Saturday's game against Southern Methodist University has been cancelled. Though reasonable people can disagree, it was the right thing to do.
The counter-argument is clear and has force. By canceling this game, as well as other athletic contests, aren't we fulfilling the goal of the terrorists? Almost by definition, terror has a paralyzing effect. It ends normal routines, and sends its victims behind closed doors. To show the terrorists that they failed, so the argument goes, we should go about business as usual. Business as usual means fall football games under blue skies against an opponent that plays fair.
It is a compelling argument. Certainly we, and by we I mean the United States of America, wish to send the signal to the perpetrators of these tragedies that they will not deter the citizens of this country from their usual routines.
Americans should not slacken the pace of their typical hustling steps along city sidewalks, in the halls of commerce, in our fields, or in the bustle of the seaports or airports. Not in response to these terrorists. It is a good, sensible argument. But there is a more compelling argument, and it is the one that prevailed.
Those behind these heinous acts did not burst these building into flames, send them crashing to the ground, produce the smoke and ruin, show us the grieving faces of the families of victims, or disturb our sleep with these and other nightmare images solely for the purpose of enjoying the temporary measures taken in recent days. They were seeking much more than that.
The Atlantic Coast Conference did not cancel these games out of fear that similar horrors would surface at any of the venues scheduled to host contests. They canceled these games out of respect for those that mourn, and that includes virtually every American citizen.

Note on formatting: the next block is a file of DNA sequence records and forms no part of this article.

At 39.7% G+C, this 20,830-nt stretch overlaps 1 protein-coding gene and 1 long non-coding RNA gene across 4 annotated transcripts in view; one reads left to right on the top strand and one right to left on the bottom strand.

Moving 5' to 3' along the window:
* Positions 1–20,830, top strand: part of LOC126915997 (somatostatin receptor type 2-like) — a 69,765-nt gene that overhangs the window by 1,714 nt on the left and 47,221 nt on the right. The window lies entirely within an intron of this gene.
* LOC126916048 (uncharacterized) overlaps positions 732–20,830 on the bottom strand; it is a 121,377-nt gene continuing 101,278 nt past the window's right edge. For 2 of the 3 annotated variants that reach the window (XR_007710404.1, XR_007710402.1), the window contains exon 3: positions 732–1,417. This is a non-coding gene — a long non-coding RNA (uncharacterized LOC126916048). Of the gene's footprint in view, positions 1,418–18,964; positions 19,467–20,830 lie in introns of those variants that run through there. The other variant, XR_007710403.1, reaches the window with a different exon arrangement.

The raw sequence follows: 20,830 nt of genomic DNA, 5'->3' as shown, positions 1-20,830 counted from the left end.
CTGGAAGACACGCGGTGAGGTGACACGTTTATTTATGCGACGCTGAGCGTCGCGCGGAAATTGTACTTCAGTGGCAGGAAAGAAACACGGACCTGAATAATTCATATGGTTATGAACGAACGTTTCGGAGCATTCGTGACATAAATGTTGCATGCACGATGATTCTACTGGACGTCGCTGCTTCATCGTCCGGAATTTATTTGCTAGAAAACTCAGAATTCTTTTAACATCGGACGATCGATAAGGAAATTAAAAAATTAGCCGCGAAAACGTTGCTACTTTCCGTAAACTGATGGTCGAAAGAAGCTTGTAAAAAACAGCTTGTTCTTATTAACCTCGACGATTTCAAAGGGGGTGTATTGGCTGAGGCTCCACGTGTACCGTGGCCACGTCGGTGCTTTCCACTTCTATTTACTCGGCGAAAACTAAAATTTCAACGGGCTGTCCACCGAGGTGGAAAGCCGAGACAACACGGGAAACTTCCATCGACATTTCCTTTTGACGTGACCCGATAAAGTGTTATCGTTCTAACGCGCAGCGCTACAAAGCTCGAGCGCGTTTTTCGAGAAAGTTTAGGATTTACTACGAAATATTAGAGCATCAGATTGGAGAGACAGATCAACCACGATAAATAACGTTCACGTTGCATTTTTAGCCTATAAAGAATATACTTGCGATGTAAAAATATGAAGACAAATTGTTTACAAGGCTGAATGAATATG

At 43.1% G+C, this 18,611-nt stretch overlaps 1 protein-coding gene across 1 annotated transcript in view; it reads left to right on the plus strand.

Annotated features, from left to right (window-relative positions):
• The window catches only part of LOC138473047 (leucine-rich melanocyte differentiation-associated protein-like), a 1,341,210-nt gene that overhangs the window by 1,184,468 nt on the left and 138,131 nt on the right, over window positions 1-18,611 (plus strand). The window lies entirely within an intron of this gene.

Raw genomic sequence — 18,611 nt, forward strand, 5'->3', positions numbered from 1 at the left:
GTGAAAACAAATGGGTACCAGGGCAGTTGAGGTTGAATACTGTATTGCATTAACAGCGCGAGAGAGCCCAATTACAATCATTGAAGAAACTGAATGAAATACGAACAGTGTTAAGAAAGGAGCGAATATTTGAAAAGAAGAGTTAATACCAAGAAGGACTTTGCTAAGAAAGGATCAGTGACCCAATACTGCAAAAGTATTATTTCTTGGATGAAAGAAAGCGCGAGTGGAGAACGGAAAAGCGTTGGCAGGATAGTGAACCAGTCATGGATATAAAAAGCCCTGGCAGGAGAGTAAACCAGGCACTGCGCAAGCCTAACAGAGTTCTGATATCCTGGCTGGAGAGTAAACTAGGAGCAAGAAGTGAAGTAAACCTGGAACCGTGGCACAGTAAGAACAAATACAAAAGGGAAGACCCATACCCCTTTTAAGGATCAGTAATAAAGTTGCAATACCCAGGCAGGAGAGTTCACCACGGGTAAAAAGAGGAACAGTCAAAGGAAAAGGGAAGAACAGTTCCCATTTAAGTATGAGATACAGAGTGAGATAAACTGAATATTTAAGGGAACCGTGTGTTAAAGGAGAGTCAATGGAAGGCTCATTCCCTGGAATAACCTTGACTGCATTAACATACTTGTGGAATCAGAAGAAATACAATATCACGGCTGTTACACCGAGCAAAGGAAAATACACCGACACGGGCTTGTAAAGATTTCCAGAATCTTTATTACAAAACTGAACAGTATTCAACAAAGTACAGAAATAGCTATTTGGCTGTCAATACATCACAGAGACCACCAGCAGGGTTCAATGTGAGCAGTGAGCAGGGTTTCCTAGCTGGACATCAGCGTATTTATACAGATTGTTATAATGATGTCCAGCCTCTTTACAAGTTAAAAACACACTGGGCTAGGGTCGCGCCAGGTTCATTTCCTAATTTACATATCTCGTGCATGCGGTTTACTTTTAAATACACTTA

Would we be distracted from these endless images of suffering if we turned our attention to the fields of athletic endeavor? Perhaps, but do we really want or need to be distracted? Would not the rejoicing victors of these contests feel as if they were cheated of the elation that would rightfully be theirs under more normal conditions?
Would the spectators of these contests feel cheated of the ability to give all of their attention and focus to what was happening on the field? Those are sound reasons not to hold these games, but not the most compelling reason.
We need time to mourn. The losses the United States of America has sustained this week deserve to be acknowledged. Barbarism has many forms, but it is surely the mark of a barbarian nation to sustain such a horrific loss, and then turn so quickly to athletic contests that have entertainment as a major purpose.
Mourning is about acknowledgement. It is about the very human need to recognize our losses, to gather to and to share our sadness and our strength. Mourning is about healing.
As physically removed as most of us are from these scenes, emotionally we share fully in the terrible losses sustained in New York, Washington, and in a remote field near Pittsburgh. These acts of depravity were aimed at us just as much as they were aimed at the towers in Manhattan.
This is a national tragedy in every sense. Dispensing with a Saturday of football games will not give the perpetrators of these depravities the laurels that they sought.
Airports will reopen, stock traders will return to the floor, letters and packages will be sent and received, commerce will resume, and America will be back at work, their strides still hurried, purpose still in their eyes, and determination still in their faces.
And football Saturday will soon return. The pageantry, the feats of athletic prowess, the cheering crowds, and the school loyalties will be in evidence soon enough and these acts of terrorism will not end them.
A moratorium on football for the rest of the season would scarcely be enough to do homage to those who lost their lives and surely one weekend is not too much to sacrifi